I am building a map for the northeastern U.S.A. The map background needs to be either an altitude map or a mean annual temperature map. I have two rasters from Worldclim.org which give me these variables but I need to clip them to the extent of the states I am interested in. Any suggestions on how to do this. This is what I have so far:

#load libraries
library (sp)
library (rgdal)
library (raster)
library (maps)
library (mapproj)

#load data
state<- data (stateMapEnv)
meantemp<-raster ("bio_1.asc")

#build the raw map
nestates<- c("maine", "vermont", "massachusetts", "new hampshire" ,"connecticut",
  "rhode island","new york","pennsylvania", "new jersey",
  "maryland", "delaware", "virginia", "west virginia")

map(database="state", regions = nestates, interior=T,  lwd=2)

#add site localities
sites<-read.csv("sites.csv", header=T)

map(database="state", regions = nestates, interior=T, lwd=2)
points (x=lon, y=lat, pch=17, cex=1.5, col="black")
library(maps)                                                                  #Add axes to  main map
map.scale(x=-73,y=38, relwidth=0.15, metric=T,  ratio=F)

#create an inset map

 # Next, we create a new graphics space in the lower-right hand corner.  The numbers are proportional distances within the graphics window (xmin,xmax,ymin,ymax) on a scale of 0 to 1.
  # "plt" is the key parameter to adjust
    par(plt = c(0.1, 0.53, 0.57, 0.90), new = TRUE)

  # I think this is the key command from http://www.stat.auckland.ac.nz/~paul/RGraphics/examples-map.R
    plot.window(xlim=c(-127, -66),ylim=c(23,53))

  # fill the box with white

  # draw the map
    map(database="state", interior=T, add=TRUE, fill=FALSE)
    map(database="state", regions=nestates, interior=TRUE, add=TRUE, fill=TRUE, col="grey")

The elevation and meantemp objects are the ones that need to be clipped to the area extent of the nestates object. Any input would help

  • 2
    Any chance you could make this reproducible by others, by perhaps creating rasters from random data with the same extent and resolution? – Spacedman May 20 '13 at 11:06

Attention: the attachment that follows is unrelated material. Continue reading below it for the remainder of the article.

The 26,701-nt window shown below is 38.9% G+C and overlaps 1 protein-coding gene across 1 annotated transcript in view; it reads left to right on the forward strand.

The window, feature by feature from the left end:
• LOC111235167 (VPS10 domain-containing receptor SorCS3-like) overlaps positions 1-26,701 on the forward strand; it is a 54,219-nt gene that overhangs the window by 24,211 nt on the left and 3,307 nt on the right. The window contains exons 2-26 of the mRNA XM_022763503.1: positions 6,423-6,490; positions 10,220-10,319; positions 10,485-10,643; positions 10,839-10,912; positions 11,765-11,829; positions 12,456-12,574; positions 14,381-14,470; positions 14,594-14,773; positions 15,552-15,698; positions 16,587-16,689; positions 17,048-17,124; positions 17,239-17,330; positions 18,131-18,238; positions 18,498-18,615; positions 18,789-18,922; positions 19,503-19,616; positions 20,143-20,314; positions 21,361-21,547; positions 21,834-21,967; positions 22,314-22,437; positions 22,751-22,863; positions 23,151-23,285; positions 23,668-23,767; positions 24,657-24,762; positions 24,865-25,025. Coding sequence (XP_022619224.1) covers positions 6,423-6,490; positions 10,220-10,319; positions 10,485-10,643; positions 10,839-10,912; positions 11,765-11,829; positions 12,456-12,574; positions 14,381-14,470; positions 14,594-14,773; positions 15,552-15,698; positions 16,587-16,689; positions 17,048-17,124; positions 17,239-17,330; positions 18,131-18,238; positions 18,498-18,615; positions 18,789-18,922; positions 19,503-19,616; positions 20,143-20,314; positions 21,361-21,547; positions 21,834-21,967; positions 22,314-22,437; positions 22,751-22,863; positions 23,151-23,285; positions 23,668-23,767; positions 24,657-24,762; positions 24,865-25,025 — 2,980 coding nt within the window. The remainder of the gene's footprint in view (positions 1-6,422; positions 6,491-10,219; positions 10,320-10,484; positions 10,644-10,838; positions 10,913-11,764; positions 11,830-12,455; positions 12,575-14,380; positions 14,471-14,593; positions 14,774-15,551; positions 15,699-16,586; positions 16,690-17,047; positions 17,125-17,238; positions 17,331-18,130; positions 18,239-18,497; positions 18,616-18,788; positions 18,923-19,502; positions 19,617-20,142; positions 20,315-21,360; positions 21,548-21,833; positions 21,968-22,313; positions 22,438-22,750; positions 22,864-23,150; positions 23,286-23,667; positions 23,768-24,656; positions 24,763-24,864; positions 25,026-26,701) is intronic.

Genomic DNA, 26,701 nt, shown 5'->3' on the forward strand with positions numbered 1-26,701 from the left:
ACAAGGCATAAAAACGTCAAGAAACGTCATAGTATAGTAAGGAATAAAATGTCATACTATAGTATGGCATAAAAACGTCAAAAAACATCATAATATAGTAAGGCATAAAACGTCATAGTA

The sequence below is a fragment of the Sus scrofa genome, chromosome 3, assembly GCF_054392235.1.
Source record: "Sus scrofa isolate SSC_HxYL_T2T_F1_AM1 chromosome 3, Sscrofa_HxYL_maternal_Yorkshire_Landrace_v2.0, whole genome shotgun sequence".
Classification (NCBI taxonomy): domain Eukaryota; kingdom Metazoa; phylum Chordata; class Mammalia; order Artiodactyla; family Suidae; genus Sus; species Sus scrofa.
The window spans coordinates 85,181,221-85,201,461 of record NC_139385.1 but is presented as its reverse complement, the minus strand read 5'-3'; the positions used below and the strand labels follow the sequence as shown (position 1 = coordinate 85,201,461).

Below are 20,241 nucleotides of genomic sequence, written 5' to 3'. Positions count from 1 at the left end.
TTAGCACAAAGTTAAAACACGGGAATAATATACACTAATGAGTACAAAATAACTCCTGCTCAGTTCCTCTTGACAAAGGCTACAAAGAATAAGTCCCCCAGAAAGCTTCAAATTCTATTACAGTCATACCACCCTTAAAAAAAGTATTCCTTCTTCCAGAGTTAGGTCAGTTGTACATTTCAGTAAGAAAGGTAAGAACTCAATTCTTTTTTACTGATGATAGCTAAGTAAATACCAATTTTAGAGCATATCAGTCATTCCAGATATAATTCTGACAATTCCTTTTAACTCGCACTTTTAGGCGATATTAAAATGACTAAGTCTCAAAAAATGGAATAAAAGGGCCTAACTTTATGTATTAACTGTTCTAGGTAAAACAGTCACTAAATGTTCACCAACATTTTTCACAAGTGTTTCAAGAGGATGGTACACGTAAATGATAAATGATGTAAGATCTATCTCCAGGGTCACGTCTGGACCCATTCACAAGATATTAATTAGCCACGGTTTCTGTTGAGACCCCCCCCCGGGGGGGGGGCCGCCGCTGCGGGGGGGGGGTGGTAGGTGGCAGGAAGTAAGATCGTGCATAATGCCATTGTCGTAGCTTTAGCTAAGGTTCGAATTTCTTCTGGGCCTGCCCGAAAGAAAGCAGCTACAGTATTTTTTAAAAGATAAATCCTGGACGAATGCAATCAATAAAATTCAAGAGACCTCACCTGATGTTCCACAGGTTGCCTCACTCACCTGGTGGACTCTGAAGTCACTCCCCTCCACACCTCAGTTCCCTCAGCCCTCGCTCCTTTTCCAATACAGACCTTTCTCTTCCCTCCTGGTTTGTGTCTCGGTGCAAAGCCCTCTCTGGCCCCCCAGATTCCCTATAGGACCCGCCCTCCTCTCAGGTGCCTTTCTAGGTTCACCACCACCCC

• why not skip the crop piece and go to mask straight? – Diego Mar 13 at 20:12

I would drop using the maps package and find a state shapefile. Then load that into R using rgdal, and then do some polygon overlay work.

# use state bounds from gadm website:
# us = shapefile("USA_adm1.shp")
us <- getData("GADM", country="USA", level=1)
# extract states (need to uppercase everything)
nestates <- c("Maine", "Vermont", "Massachusetts", "New Hampshire" ,"Connecticut",
         "Rhode Island","New York","Pennsylvania", "New Jersey",
         "Maryland", "Delaware", "Virginia", "West Virginia")

ne = us[match(toupper(nestates),toupper(us$NAME_1)),]

# create a random raster over the space:        
r = raster(xmn=-85,xmx=-65,ymn=36,ymx=48,nrow=100,ncol=100)

# plot it with the boundaries we want to clip against:

# now use the mask function
rr <- mask(r, ne)

# plot, and overlay:

How's that? The gadm shapefile is quite detailed, you might want to find a more generalised one instead.

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  • Cheers Robert, nice edit. I think I'd forgotten about mask. – Spacedman May 26 '13 at 11:58

Here is an approach using extract() from the raster package. I tested it with altitude and mean temperature data from the WorldClim website (I limit this example to altitude, temperature works similar), and an appropriate shapefile of the US containing state borders is to be found here. Just download the .zip data and decompress it to your working directory.

You need to load rgdal and raster libraries in order to proceed.


Let's import the US shapefile now using readOGR(). After setting the shapefile's CRS, I create a subset containing the desired states. Pay attention to the use of capital and small initial letters!

state <- readOGR(dsn = path.data, layer = "usa_state_shapefile")
projection(state) <- CRS("+proj=longlat +ellps=WGS84 +towgs84=0,0,0,0,0,0,0 +no_defs")

# Subset US shapefile by desired states
nestates <- c("Maine", "Vermont", "Massachusetts", "New Hampshire" ,"Connecticut",
             "Rhode Island","New York","Pennsylvania", "New Jersey",
             "Maryland", "Delaware", "Virginia", "West Virginia")

state.sub <- state[as.character(state@data$STATE_NAME) %in% nestates, ]

Next, import the raster data using raster() and crop it with the extent of the previously generated states subset.

elevation <- raster("/path/to/data/alt.bil")

# Crop elevation data by extent of state subset
elevation.sub <- crop(elevation, extent(state.sub))

As a final step, you need to identify those pixels of your elevation raster that lie within the borders of the given state polygons. Use the 'mask' function for that.

elevation.sub <- mask(elevation.sub, state.sub)

Here's a very simple plot of the results:

plot(state.sub, add = TRUE)

DEM of northeast US states


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  • Where did you get the state shapefile? – I Del Toro May 23 '13 at 0:40
  • @IDelToro, I got it from Geocommons. – fdetsch May 23 '13 at 9:47
  • Why does this take so long (>>15 min, maybe hours) when working with a ~11mb rasterlayer and a single-polygon shape file? Is there a more efficient method? – ecologist1234 Oct 27 '17 at 17:21
  • @ecologist1234, can you provide an example? – fdetsch Aug 24 '18 at 7:39

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